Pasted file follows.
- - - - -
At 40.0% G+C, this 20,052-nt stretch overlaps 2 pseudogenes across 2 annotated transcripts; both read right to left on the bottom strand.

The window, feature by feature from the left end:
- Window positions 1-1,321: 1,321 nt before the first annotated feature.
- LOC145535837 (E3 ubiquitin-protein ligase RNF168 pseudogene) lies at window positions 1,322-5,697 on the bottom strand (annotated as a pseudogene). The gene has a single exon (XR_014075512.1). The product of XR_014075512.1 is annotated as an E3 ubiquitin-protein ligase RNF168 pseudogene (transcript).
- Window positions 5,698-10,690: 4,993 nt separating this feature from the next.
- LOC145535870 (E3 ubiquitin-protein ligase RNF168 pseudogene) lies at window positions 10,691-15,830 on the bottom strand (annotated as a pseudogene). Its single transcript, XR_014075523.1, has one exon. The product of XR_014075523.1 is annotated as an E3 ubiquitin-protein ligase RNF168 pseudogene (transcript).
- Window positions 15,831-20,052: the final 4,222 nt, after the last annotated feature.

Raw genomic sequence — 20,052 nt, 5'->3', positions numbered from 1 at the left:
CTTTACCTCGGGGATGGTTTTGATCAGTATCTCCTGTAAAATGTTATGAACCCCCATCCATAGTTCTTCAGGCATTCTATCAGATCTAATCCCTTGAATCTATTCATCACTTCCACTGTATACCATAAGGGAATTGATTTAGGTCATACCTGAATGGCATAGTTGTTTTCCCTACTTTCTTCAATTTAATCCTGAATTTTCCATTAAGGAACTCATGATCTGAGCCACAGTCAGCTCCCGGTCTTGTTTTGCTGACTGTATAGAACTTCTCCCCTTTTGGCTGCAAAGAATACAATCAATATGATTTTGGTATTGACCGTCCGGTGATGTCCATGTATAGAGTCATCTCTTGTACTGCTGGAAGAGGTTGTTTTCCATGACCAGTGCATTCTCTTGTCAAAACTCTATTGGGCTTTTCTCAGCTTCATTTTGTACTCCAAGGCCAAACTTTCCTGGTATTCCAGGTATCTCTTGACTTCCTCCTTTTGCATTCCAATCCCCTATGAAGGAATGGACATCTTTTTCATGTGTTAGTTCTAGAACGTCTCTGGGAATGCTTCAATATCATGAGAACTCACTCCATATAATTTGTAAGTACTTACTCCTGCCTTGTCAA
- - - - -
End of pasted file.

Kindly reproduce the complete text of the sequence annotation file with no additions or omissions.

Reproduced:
At 40.0% G+C, this 20,052-nt stretch overlaps 2 pseudogenes across 2 annotated transcripts; both read right to left on the bottom strand.

The window, feature by feature from the left end:
- Window positions 1-1,321: 1,321 nt before the first annotated feature.
- LOC145535837 (E3 ubiquitin-protein ligase RNF168 pseudogene) lies at window positions 1,322-5,697 on the bottom strand (annotated as a pseudogene). The gene has a single exon (XR_014075512.1). The product of XR_014075512.1 is annotated as an E3 ubiquitin-protein ligase RNF168 pseudogene (transcript).
- Window positions 5,698-10,690: 4,993 nt separating this feature from the next.
- LOC145535870 (E3 ubiquitin-protein ligase RNF168 pseudogene) lies at window positions 10,691-15,830 on the bottom strand (annotated as a pseudogene). Its single transcript, XR_014075523.1, has one exon. The product of XR_014075523.1 is annotated as an E3 ubiquitin-protein ligase RNF168 pseudogene (transcript).
- Window positions 15,831-20,052: the final 4,222 nt, after the last annotated feature.

Raw genomic sequence — 20,052 nt, 5'->3', positions numbered from 1 at the left:
CTTTACCTCGGGGATGGTTTTGATCAGTATCTCCTGTAAAATGTTATGAACCCCCATCCATAGTTCTTCAGGCATTCTATCAGATCTAATCCCTTGAATCTATTCATCACTTCCACTGTATACCATAAGGGAATTGATTTAGGTCATACCTGAATGGCATAGTTGTTTTCCCTACTTTCTTCAATTTAATCCTGAATTTTCCATTAAGGAACTCATGATCTGAGCCACAGTCAGCTCCCGGTCTTGTTTTGCTGACTGTATAGAACTTCTCCCCTTTTGGCTGCAAAGAATACAATCAATATGATTTTGGTATTGACCGTCCGGTGATGTCCATGTATAGAGTCATCTCTTGTACTGCTGGAAGAGGTTGTTTTCCATGACCAGTGCATTCTCTTGTCAAAACTCTATTGGGCTTTTCTCAGCTTCATTTTGTACTCCAAGGCCAAACTTTCCTGGTATTCCAGGTATCTCTTGACTTCCTCCTTTTGCATTCCAATCCCCTATGAAGGAATGGACATCTTTTTCATGTGTTAGTTCTAGAACGTCTCTGGGAATGCTTCAATATCATGAGAACTCACTCCATATAATTTGTAAGTACTTACTCCTGCCTTGTCAA